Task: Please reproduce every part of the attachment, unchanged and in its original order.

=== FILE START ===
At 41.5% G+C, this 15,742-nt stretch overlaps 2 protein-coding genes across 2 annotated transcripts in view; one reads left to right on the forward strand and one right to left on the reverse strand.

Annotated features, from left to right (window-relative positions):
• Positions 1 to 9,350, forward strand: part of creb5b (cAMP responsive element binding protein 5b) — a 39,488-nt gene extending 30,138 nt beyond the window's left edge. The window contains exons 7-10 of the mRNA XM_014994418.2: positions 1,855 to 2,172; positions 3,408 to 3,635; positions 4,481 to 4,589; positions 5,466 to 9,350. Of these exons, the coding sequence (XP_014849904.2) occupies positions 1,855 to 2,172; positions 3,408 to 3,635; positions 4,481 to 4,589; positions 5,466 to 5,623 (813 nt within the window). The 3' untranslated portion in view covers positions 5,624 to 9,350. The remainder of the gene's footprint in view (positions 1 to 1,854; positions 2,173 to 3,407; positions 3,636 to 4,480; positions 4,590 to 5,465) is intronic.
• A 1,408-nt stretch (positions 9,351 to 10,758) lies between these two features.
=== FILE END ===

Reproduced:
At 41.5% G+C, this 15,742-nt stretch overlaps 2 protein-coding genes across 2 annotated transcripts in view; one reads left to right on the forward strand and one right to left on the reverse strand.

Annotated features, from left to right (window-relative positions):
• Positions 1 to 9,350, forward strand: part of creb5b (cAMP responsive element binding protein 5b) — a 39,488-nt gene extending 30,138 nt beyond the window's left edge. The window contains exons 7-10 of the mRNA XM_014994418.2: positions 1,855 to 2,172; positions 3,408 to 3,635; positions 4,481 to 4,589; positions 5,466 to 9,350. Of these exons, the coding sequence (XP_014849904.2) occupies positions 1,855 to 2,172; positions 3,408 to 3,635; positions 4,481 to 4,589; positions 5,466 to 5,623 (813 nt within the window). The 3' untranslated portion in view covers positions 5,624 to 9,350. The remainder of the gene's footprint in view (positions 1 to 1,854; positions 2,173 to 3,407; positions 3,636 to 4,480; positions 4,590 to 5,465) is intronic.
• A 1,408-nt stretch (positions 9,351 to 10,758) lies between these two features.